Development Bank of Nigeria plans core banking software revamp
The Development Bank of Nigeria (DBN) is planning a core banking system implementation and the bidding process is open.
As part of the bank’s ambition, the Federal Government of Nigeria (FGN) is inviting vendors to bid for the supply and installation of core banking software and related infrastructure.
FGN has received a loan from International Bank for Reconstruction and Development (IBRD) towards the cost of the development finance project. Nigeria’s Federal Ministry of Finance is serving as the implementing agency for the project and has invited sealed bids from eligible bidders for the project.
A few ground rules have been set.
- Bidders must have completed three successful contracts involving the development, installation and provision of technical support for core banking software of similar functional/technical characteristics and of a comparable scale in the past five years;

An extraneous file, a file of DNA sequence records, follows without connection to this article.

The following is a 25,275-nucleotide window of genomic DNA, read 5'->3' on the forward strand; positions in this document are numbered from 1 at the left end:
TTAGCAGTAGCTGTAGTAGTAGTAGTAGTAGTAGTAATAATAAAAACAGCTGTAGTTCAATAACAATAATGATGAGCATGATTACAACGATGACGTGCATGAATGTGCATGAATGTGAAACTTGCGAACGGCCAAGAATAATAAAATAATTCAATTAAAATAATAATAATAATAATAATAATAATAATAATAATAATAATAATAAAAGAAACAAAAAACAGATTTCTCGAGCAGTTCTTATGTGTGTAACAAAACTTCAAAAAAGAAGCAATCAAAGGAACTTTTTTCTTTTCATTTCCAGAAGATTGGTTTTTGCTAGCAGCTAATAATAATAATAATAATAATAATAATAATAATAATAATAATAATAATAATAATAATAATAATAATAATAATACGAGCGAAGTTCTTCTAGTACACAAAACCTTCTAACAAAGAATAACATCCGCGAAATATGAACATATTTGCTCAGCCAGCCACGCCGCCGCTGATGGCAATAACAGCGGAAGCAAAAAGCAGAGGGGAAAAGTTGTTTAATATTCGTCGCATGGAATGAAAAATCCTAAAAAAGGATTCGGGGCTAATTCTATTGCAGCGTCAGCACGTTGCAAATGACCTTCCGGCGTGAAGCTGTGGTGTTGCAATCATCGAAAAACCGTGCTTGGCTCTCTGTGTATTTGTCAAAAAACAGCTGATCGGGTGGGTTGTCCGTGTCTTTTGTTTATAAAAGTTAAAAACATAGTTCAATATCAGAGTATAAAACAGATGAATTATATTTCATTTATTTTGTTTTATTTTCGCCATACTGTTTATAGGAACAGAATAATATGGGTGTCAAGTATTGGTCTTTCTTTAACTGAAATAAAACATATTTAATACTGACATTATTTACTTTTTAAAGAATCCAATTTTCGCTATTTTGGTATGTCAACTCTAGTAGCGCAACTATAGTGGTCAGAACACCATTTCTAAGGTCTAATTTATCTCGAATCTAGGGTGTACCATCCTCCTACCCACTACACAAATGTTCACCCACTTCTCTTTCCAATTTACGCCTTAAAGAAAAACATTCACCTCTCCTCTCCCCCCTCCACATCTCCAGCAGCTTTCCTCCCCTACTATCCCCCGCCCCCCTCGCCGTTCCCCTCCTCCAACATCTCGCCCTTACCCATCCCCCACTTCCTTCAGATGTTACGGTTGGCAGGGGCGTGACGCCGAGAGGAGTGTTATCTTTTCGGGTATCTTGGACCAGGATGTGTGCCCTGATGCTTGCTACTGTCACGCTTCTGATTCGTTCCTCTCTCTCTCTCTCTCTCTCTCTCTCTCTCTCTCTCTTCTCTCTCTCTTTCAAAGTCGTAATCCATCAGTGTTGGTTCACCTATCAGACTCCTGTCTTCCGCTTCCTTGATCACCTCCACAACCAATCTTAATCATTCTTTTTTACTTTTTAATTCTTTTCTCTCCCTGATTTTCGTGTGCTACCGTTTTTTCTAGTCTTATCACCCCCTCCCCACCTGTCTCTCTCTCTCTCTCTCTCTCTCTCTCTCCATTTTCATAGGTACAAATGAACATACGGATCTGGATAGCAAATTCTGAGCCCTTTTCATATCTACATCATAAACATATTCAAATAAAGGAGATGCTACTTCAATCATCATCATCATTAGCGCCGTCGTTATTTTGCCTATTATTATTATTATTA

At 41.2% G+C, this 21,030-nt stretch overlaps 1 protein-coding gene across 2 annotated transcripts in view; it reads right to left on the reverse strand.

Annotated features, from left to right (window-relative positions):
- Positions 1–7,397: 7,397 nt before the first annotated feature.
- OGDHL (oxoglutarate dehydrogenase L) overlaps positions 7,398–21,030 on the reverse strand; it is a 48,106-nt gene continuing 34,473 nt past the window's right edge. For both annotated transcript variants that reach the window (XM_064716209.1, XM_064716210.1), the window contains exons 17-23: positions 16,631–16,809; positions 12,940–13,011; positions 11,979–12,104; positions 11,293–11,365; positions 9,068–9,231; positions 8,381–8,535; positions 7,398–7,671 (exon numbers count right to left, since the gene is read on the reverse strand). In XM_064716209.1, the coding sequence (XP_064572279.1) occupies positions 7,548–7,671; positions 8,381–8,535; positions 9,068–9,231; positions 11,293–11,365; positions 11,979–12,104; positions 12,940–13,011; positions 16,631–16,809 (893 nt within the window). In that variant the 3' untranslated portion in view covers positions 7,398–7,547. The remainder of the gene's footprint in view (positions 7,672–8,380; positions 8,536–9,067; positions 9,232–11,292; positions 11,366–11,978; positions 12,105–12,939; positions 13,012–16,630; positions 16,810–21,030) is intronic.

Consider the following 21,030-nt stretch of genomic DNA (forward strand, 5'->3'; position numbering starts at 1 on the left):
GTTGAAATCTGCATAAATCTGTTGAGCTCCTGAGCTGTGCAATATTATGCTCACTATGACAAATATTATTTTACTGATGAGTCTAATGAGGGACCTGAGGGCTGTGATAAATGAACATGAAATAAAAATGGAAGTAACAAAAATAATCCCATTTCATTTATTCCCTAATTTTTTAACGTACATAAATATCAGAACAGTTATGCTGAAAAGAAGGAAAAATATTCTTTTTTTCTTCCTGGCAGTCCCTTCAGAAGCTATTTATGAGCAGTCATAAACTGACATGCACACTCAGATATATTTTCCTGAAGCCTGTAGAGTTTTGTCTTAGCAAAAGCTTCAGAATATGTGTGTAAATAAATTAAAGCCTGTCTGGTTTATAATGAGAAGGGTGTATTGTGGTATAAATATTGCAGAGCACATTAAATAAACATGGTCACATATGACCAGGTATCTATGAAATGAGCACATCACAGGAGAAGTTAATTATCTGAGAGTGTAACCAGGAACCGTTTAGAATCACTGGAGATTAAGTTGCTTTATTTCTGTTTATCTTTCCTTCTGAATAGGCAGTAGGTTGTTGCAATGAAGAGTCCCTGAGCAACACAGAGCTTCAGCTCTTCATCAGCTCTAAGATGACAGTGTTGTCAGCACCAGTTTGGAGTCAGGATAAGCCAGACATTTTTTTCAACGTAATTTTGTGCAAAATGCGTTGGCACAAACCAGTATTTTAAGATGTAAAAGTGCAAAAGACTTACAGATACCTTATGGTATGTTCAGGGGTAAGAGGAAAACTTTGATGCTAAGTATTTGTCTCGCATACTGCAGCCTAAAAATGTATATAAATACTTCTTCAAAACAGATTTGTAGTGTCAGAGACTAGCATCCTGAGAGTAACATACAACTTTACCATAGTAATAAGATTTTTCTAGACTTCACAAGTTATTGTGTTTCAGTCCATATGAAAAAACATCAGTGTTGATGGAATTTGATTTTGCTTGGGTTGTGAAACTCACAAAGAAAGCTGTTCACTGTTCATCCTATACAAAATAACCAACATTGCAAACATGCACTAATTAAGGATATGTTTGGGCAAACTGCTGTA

- Bidders should be able to demonstrate annual turnover and liquidity of between $500,000 to $1.5 million in the last three years;
- Bidders must be willing to establish a local presence as necessary for the implementation of the assignment;
- Bidders must have in their team a minimum of five key technical personnel who must have implemented a core banking application in the last ten years.
Bidding closes at 11:00am on 6 July 2016.
DBN is a new bank in the region. Back in December 2014, the board of directors of the African Development Bank (AfDB) Group approved a financial package of $500 million to support its establishment.
DBN was established by FGN in partnership with international development financial institutions such as the AfDB Group, the World Bank, KfW of Germany and the French development agency, Agence Française de Développement (AFD).
Across Africa there have been a number of other recent developments.
Standard Chartered is bringing its mobile and online banking platform to eight countries on the continent. After the roll-out to Botswana, Ghana, Kenya, Nigeria, Tanzania, Uganda, Zambia and Zimbabwe in the first half of 2016, the bank will launch fingerprint recognition technology in these markets later in the year.
Barclays Africa is piloting a chatbot, making it the “first bank” to do so in Africa. The chatbots will use artificial intelligence (AI) to simulate “intelligent conversation” through written or spoken text.